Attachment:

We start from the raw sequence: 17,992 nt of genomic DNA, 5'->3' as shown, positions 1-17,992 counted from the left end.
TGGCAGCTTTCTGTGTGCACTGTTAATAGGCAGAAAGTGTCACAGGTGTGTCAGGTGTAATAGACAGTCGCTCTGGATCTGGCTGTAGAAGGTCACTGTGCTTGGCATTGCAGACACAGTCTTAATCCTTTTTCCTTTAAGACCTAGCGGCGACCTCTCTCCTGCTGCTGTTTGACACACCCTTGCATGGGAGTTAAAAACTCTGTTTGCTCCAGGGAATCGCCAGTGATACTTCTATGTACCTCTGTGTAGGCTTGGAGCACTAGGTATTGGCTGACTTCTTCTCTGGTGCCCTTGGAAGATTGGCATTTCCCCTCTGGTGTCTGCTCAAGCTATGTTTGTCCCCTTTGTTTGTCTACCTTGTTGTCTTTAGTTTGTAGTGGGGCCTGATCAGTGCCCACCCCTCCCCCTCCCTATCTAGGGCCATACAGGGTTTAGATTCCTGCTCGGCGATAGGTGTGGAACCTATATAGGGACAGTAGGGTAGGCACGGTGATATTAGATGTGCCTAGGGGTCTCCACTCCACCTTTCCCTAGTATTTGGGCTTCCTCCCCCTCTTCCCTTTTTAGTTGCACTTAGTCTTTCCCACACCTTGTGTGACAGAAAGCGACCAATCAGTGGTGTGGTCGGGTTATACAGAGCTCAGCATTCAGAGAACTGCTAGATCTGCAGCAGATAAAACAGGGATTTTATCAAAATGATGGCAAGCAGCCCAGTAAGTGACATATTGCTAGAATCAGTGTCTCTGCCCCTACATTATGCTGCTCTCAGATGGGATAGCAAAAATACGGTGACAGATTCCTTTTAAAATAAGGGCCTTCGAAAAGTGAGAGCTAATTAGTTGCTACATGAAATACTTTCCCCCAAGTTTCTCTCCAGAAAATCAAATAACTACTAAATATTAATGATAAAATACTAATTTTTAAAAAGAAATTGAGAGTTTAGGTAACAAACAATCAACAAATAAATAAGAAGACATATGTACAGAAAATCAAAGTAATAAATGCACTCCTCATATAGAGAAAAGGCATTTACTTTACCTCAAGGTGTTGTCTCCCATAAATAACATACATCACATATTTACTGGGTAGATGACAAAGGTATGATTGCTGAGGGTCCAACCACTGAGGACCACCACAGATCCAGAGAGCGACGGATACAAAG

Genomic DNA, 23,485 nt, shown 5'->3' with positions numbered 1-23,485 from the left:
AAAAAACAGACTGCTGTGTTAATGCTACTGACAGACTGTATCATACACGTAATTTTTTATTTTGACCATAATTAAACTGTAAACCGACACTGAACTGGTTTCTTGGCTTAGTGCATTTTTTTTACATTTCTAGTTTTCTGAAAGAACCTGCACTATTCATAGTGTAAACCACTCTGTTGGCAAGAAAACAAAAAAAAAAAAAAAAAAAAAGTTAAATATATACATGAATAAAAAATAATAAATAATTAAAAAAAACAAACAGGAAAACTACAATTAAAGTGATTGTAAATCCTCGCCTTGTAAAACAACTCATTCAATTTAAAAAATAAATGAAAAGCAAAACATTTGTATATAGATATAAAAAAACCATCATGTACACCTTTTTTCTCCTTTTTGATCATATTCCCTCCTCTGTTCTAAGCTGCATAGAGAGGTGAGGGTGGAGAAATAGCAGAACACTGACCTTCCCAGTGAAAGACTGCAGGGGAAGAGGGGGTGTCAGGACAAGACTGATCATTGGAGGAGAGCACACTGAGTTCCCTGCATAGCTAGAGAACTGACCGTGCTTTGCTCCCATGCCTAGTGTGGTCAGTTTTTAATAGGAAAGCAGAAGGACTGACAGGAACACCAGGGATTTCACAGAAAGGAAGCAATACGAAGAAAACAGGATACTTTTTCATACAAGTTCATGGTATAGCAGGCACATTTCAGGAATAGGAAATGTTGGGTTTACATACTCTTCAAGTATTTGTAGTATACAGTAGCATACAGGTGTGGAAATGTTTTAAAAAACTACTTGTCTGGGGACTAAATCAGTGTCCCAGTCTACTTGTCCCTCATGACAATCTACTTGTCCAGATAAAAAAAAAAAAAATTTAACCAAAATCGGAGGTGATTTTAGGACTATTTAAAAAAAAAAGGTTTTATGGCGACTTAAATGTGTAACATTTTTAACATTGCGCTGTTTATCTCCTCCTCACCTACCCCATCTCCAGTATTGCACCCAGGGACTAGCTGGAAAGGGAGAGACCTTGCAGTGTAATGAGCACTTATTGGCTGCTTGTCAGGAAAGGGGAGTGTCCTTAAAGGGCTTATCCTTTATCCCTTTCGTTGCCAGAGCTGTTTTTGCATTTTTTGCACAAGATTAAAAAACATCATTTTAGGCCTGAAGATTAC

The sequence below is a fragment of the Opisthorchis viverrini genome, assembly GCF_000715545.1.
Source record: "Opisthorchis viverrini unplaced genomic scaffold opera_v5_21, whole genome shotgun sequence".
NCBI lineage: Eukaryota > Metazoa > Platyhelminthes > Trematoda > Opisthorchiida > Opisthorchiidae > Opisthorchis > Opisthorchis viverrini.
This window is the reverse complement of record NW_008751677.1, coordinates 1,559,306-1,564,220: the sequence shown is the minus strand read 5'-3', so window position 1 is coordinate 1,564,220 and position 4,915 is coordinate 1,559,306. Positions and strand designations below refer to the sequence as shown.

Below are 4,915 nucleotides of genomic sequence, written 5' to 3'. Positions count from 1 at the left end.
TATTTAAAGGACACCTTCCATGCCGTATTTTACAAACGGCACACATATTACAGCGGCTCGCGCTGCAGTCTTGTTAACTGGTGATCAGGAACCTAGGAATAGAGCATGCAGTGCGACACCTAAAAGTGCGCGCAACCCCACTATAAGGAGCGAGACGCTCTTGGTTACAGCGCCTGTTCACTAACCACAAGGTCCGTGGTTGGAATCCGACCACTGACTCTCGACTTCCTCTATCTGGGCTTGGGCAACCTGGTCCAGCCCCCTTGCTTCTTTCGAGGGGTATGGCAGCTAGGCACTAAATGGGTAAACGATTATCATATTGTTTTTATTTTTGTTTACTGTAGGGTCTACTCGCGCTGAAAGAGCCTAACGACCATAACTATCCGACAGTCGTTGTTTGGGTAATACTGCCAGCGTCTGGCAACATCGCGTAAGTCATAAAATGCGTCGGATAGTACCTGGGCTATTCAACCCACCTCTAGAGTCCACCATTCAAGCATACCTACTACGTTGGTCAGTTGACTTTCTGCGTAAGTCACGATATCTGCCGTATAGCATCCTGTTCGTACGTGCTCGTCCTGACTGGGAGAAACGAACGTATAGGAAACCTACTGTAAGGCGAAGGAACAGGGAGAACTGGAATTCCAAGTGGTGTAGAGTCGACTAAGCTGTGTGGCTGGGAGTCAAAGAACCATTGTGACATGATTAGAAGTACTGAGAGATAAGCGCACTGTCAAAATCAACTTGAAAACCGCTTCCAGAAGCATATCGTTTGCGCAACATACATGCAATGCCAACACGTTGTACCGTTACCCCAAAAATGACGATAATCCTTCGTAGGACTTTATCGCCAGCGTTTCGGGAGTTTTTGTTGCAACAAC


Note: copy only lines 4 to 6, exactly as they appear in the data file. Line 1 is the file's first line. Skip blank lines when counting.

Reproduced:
AAAAAACAGACTGCTGTGTTAATGCTACTGACAGACTGTATCATACACGTAATTTTTTATTTTGACCATAATTAAACTGTAAACCGACACTGAACTGGTTTCTTGGCTTAGTGCATTTTTTTTACATTTCTAGTTTTCTGAAAGAACCTGCACTATTCATAGTGTAAACCACTCTGTTGGCAAGAAAACAAAAAAAAAAAAAAAAAAAAAGTTAAATATATACATGAATAAAAAATAATAAATAATTAAAAAAAACAAACAGGAAAACTACAATTAAAGTGATTGTAAATCCTCGCCTTGTAAAACAACTCATTCAATTTAAAAAATAAATGAAAAGCAAAACATTTGTATATAGATATAAAAAAACCATCATGTACACCTTTTTTCTCCTTTTTGATCATATTCCCTCCTCTGTTCTAAGCTGCATAGAGAGGTGAGGGTGGAGAAATAGCAGAACACTGACCTTCCCAGTGAAAGACTGCAGGGGAAGAGGGGGTGTCAGGACAAGACTGATCATTGGAGGAGAGCACACTGAGTTCCCTGCATAGCTAGAGAACTGACCGTGCTTTGCTCCCATGCCTAGTGTGGTCAGTTTTTAATAGGAAAGCAGAAGGACTGACAGGAACACCAGGGATTTCACAGAAAGGAAGCAATACGAAGAAAACAGGATACTTTTTCATACAAGTTCATGGTATAGCAGGCACATTTCAGGAATAGGAAATGTTGGGTTTACATACTCTTCAAGTATTTGTAGTATACAGTAGCATACAGGTGTGGAAATGTTTTAAAAAACTACTTGTCTGGGGACTAAATCAGTGTCCCAGTCTACTTGTCCCTCATGACAATCTACTTGTCCAGATAAAAAAAAAAAAAATTTAACCAAAATCGGAGGTGATTTTAGGACTATTTAAAAAAAAAAGGTTTTATGGCGACTTAAATGTGTAACATTTTTAACATTGCGCTGTTTATCTCCTCCTCACCTACCCCATCTCCAGTATTGCACCCAGGGACTAGCTGGAAAGGGAGAGACCTTGCAGTGTAATGAGCACTTATTGGCTGCTTGTCAGGAAAGGGGAGTGTCCTTAAAGGGCTTATCCTTTATCCCTTTCGTTGCCAGAGCTGTTTTTGCATTTTTTGCACAAGATTAAAAAACATCATTTTAGGCCTGAAGATTAC

The sequence below is a fragment of the Opisthorchis viverrini genome, assembly GCF_000715545.1.
Source record: "Opisthorchis viverrini unplaced genomic scaffold opera_v5_21, whole genome shotgun sequence".